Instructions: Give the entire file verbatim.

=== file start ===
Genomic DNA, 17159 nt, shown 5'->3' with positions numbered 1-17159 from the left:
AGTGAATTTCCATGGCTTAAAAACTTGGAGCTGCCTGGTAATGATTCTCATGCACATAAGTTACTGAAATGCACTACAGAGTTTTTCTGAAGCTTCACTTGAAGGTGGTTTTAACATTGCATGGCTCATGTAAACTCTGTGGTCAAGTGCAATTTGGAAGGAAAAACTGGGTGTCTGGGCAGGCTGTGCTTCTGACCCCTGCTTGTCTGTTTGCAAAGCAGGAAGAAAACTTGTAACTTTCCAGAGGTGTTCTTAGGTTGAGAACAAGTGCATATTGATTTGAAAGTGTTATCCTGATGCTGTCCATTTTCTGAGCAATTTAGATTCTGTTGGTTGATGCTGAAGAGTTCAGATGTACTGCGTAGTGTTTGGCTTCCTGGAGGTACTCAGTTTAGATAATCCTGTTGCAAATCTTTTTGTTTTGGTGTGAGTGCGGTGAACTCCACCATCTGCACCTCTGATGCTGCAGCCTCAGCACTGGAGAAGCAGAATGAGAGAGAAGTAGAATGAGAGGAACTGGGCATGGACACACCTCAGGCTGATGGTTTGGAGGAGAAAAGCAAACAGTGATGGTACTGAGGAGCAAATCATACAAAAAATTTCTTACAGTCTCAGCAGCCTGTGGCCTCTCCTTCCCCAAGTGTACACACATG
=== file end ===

Genomic DNA, 17159 nt, shown 5'->3' with positions numbered 1-17159 from the left:
AGTGAATTTCCATGGCTTAAAAACTTGGAGCTGCCTGGTAATGATTCTCATGCACATAAGTTACTGAAATGCACTACAGAGTTTTTCTGAAGCTTCACTTGAAGGTGGTTTTAACATTGCATGGCTCATGTAAACTCTGTGGTCAAGTGCAATTTGGAAGGAAAAACTGGGTGTCTGGGCAGGCTGTGCTTCTGACCCCTGCTTGTCTGTTTGCAAAGCAGGAAGAAAACTTGTAACTTTCCAGAGGTGTTCTTAGGTTGAGAACAAGTGCATATTGATTTGAAAGTGTTATCCTGATGCTGTCCATTTTCTGAGCAATTTAGATTCTGTTGGTTGATGCTGAAGAGTTCAGATGTACTGCGTAGTGTTTGGCTTCCTGGAGGTACTCAGTTTAGATAATCCTGTTGCAAATCTTTTTGTTTTGGTGTGAGTGCGGTGAACTCCACCATCTGCACCTCTGATGCTGCAGCCTCAGCACTGGAGAAGCAGAATGAGAGAGAAGTAGAATGAGAGGAACTGGGCATGGACACACCTCAGGCTGATGGTTTGGAGGAGAAAAGCAAACAGTGATGGTACTGAGGAGCAAATCATACAAAAAATTTCTTACAGTCTCAGCAGCCTGTGGCCTCTCCTTCCCCAAGTGTACACACATG